RS: Where do you see the drum and bass movement going right now?
Dieselboy: You never know, there's so many styles in drum and bass
that everything is heading off in like a hundred different directions.
Every now and then someone will kind of come in with some new flavor
or some new influence. It would be hard to like specifically pinpoint
like the direction it's heading. In my bag right now, I'm playing
really amazing futuristic-sounding techno, hard drum and bass and I
also have some really good mellow drum and bass. There's such a good
variety that it's hard to say.
RS: When I think of drum and bass I think of you, Aphrodite, Roni Size, and, of course DJ Rap. She's been experimenting with other genres and playing House, and on your Dungeon Masters Guide you are working outside the drum and bass genre. Have you been doing any other work outside the drum and bass world?
Dieselboy: To be honest, in the past year/year and a half I haven't
done a lot of production, I've only really done one remix for a friend
of mine's label, Gridlock. But as far as experimentation, I'm going
to work on a new CD and I'm definitely going to get into having
remixes done of other genres of music, just like with the Dungeon
Master's Guide. I find it interesting to play around with different
influences when it comes to drum and bass. As a matter of fact, I've
spoken with a friend of mine whom I'll be DJing with next month in
Atlanta, the guys from Evil Intent which is a drum and bass crew.
We've discussed doing something like a drum and bass that's got like a
kind of industrial influence because, I've recently kind of
rediscovered my industrial dance roots from like the late 80s/early
90s and I really don't think that there's ever really been a drum and
bass tune that has that influence in it. I'm all about
experimentation, it's just I need to get off my ass and start writing
some new music and put my influences out there and see what I can do
RS: I'm totally with you at the industrial edge, I was a big fan of Nitzer Ebb and industrial too.
Dieselboy: They performed here in New York about three or four weeks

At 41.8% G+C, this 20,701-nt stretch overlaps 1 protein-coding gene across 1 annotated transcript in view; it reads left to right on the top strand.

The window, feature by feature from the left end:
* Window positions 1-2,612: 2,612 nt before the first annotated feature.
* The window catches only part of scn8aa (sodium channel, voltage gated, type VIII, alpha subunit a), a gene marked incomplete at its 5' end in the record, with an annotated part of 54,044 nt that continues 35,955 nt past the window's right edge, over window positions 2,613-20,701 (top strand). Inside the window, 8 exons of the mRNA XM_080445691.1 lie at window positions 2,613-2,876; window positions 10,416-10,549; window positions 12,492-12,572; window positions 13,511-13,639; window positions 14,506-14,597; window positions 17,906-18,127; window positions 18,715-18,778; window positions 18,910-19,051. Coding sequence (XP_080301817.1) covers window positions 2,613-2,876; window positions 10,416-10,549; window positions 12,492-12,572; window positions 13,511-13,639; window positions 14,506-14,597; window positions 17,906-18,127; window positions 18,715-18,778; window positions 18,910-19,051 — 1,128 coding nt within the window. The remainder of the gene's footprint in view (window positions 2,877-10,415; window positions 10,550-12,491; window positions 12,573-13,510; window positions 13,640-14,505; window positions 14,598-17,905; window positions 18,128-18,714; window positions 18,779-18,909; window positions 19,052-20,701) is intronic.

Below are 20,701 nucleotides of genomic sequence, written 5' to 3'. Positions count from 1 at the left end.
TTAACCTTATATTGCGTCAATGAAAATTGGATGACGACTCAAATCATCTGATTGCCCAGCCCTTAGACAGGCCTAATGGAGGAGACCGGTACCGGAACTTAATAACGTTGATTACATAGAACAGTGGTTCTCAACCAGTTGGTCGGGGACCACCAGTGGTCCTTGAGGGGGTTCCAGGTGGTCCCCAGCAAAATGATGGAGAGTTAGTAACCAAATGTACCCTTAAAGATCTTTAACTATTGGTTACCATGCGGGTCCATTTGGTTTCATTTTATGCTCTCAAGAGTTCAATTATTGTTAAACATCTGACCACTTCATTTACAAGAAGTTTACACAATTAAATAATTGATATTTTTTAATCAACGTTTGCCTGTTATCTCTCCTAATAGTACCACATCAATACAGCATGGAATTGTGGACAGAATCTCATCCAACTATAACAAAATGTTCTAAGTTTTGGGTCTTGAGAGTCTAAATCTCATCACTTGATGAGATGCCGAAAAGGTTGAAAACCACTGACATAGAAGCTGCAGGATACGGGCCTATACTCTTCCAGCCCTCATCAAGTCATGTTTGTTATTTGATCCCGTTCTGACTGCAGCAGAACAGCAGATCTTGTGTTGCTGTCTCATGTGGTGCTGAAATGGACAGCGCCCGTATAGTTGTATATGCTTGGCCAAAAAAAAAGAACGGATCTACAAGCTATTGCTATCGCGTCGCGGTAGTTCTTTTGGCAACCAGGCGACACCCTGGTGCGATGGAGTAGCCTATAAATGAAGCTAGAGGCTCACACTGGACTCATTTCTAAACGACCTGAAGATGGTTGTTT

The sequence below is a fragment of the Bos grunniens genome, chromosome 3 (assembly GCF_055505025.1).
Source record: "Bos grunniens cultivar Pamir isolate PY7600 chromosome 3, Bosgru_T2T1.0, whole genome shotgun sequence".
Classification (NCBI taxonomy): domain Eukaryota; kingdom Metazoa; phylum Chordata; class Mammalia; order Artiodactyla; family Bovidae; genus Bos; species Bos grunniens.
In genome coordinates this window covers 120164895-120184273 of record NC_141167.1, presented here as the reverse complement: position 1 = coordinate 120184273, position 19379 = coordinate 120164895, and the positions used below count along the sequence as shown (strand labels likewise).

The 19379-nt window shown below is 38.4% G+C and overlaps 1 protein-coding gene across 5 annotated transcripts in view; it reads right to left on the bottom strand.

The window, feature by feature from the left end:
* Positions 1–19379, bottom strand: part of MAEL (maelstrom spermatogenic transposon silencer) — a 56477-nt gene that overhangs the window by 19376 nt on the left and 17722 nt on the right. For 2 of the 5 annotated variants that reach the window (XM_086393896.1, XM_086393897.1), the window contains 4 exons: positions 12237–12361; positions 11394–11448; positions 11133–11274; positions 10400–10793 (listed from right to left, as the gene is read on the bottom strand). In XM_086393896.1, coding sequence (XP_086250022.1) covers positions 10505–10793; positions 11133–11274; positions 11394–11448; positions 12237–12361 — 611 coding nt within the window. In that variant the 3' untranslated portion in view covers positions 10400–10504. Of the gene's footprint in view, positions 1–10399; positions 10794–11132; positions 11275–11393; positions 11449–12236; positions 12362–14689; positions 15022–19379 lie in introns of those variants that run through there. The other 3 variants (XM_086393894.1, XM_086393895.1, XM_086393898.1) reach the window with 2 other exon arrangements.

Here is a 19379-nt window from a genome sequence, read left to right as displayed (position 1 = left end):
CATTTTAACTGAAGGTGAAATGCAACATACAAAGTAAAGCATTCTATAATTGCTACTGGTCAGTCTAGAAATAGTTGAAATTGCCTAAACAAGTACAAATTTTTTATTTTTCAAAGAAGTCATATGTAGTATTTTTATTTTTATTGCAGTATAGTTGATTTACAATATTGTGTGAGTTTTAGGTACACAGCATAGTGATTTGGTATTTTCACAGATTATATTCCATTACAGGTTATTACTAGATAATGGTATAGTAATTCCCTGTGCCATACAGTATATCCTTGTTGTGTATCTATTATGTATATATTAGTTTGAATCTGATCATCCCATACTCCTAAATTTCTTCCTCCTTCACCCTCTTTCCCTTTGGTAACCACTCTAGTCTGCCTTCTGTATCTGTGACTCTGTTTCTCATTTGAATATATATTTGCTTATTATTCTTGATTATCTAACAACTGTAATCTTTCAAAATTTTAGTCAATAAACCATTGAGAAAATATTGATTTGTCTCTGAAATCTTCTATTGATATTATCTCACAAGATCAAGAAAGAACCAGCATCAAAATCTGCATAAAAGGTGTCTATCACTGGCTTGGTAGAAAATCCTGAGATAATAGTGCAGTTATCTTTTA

ago and I went with a friend of mine on a whim and it was like wow,
this sounds really good. I remembered why I liked it in the first
place back then. I was a big fan and that music does still have a lot
of impact. So I was digging out all my old Front Line Assembly and
Front 242 CDs, and listening to some of the old kind of like horror
movie samples and stuff and I was thinking that these are just like
kind of influences in drum and bass, you can make a very interesting
kind of track. So I'm going to see what I can do with that.
RS: Well talking about making tracks, in your studio are you Mac or PC Logic, Protools, or Cubase?
Dieselboy: Mac with Logic
RS: When you're working on music, do you have in your mind what will sound great on the dance floor tonight or are you thinking of an album idea? What's more in your mind when you're making music?
Dieselboy: When I'm in the studio working, I'm just trying to find inspiration going through samples and working with all kinds of concepts - waiting to hear what's going to kind of spark your attention. When you find that sound or whatever, a sample or what-not, then it's all a matter of like how can you manipulate this sound or how can you like grow this sound or sample out so that it's going to have a impact on the dance floor and people. It's not too difficult to write electronic music, but it's very hard to write music that people are going to want to dance to or going to want to hear at a club or are going to want to hear over and over again. That's the trick. So it's really a matter of sitting down, hearing that in the studio and then working with it till it's something that you think people are going not want to hear/ It's hitting you certainly, it just sounds good, and that just takes a long time.